In c++, the * operator can be overloaded, such as with an iterator, but the arrow (->) (.*) operator does not work with classes that overload the * operator. I imagine that the preprocessor could easily replace all instances of -> with (*left).right, and that would make iterators nicer to implement. is there a practical reason for -> to be different, or is that just a peculiarity of the language/designers?
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The rule that
It would make the language more bothersome if anything that overloads unary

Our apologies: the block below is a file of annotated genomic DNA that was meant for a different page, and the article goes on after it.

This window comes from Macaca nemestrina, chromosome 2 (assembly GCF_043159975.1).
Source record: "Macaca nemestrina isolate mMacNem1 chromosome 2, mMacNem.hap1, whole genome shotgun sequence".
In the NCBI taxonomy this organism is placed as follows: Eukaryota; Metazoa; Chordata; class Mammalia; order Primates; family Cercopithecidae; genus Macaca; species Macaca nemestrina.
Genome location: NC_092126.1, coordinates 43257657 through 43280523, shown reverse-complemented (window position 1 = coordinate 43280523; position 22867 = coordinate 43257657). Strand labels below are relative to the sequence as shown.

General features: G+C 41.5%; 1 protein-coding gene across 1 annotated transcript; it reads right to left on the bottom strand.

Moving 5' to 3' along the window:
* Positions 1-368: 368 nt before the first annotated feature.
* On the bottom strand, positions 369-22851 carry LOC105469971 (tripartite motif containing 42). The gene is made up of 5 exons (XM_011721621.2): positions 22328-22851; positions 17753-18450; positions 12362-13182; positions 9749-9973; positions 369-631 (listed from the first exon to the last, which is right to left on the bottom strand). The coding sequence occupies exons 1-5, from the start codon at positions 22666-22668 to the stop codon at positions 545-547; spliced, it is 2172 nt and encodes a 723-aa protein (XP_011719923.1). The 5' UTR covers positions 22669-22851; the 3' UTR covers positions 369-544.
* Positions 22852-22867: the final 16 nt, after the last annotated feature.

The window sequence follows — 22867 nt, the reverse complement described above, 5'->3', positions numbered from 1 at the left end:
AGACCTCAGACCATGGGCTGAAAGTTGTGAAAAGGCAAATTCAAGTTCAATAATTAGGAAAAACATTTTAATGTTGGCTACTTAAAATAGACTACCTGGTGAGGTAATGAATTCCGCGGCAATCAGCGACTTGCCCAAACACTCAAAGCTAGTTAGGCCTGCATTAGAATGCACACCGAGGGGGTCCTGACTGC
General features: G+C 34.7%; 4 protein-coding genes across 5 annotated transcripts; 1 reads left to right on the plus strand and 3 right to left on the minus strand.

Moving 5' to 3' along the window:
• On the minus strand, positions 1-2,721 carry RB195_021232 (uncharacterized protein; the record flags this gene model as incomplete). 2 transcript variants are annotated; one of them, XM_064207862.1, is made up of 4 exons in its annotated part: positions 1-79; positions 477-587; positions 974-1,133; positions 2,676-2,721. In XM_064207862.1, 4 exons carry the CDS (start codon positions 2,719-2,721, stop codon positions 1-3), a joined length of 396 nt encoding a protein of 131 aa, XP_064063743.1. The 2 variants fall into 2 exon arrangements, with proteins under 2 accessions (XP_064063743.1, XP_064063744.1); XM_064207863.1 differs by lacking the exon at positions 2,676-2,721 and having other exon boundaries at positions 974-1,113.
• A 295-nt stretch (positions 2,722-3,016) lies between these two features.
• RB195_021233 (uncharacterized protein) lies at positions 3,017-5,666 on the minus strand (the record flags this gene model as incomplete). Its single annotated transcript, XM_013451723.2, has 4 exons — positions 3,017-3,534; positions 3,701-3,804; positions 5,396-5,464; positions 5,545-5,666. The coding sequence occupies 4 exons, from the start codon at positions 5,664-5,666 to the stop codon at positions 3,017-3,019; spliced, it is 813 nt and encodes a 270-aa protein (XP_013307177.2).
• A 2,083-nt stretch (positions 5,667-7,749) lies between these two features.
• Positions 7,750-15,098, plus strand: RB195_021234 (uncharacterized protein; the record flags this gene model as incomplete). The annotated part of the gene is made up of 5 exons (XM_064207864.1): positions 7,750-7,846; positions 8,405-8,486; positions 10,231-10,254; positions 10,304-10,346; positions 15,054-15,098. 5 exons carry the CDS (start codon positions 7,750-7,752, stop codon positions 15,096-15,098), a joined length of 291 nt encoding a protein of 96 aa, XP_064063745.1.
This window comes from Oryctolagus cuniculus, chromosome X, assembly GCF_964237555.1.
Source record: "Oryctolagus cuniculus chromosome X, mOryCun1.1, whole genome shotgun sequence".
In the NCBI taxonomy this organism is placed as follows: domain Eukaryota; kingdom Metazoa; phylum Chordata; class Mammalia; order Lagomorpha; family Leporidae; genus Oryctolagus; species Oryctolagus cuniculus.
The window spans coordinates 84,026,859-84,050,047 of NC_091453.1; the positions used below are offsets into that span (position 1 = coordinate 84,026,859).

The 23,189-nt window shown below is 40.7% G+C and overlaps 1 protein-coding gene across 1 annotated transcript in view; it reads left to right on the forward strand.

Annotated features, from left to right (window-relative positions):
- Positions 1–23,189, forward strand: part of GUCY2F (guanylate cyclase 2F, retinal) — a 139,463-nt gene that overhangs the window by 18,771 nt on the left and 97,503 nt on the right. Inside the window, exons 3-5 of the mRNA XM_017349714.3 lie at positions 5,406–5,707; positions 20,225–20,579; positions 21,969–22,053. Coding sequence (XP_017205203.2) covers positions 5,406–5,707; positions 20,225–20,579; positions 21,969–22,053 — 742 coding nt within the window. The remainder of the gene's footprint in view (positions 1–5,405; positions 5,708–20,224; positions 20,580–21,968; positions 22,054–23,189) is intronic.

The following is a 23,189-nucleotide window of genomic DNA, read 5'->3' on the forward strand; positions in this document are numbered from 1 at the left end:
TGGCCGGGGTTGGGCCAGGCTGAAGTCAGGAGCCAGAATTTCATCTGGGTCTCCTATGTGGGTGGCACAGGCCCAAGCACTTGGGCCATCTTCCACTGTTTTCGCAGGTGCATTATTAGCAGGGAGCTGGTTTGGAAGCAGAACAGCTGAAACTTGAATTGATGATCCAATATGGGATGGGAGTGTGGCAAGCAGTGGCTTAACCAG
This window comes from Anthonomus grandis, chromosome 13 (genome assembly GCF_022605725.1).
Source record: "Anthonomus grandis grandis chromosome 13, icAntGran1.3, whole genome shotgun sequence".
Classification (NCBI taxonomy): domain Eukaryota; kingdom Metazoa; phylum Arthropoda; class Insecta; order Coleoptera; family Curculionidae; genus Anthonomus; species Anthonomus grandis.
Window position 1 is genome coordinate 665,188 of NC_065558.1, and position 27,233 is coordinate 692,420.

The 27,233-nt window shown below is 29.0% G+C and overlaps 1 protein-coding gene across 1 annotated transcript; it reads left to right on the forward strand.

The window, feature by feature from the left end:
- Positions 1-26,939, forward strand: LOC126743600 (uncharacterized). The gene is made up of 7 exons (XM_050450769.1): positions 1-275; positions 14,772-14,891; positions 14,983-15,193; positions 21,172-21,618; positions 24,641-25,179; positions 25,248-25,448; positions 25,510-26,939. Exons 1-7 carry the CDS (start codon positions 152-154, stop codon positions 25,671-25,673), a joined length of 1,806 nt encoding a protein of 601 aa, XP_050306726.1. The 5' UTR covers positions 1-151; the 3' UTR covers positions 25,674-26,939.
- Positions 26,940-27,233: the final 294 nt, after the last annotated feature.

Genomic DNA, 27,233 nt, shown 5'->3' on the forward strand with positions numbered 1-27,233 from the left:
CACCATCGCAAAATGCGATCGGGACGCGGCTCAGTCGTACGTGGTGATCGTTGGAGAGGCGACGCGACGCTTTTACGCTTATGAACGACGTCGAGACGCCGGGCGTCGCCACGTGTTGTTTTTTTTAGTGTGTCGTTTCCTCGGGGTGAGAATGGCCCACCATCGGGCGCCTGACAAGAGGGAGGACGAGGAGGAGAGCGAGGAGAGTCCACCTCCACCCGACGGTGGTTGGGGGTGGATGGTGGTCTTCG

Also note that such an overload would have some rather interesting properties, like automatically chaining
"The C++ Programming Language" describes the fact that these operators are different so that they can be, but also says:
So it seems that the language designers provided separate overload points because you might want to overload them differently, rather than assuming that you always want them to be the same.
As a general rule, C++ is designed to favor flexibility, so overloads of
That said, iterators do support either usage. On ancient implementations, you might find a library that requires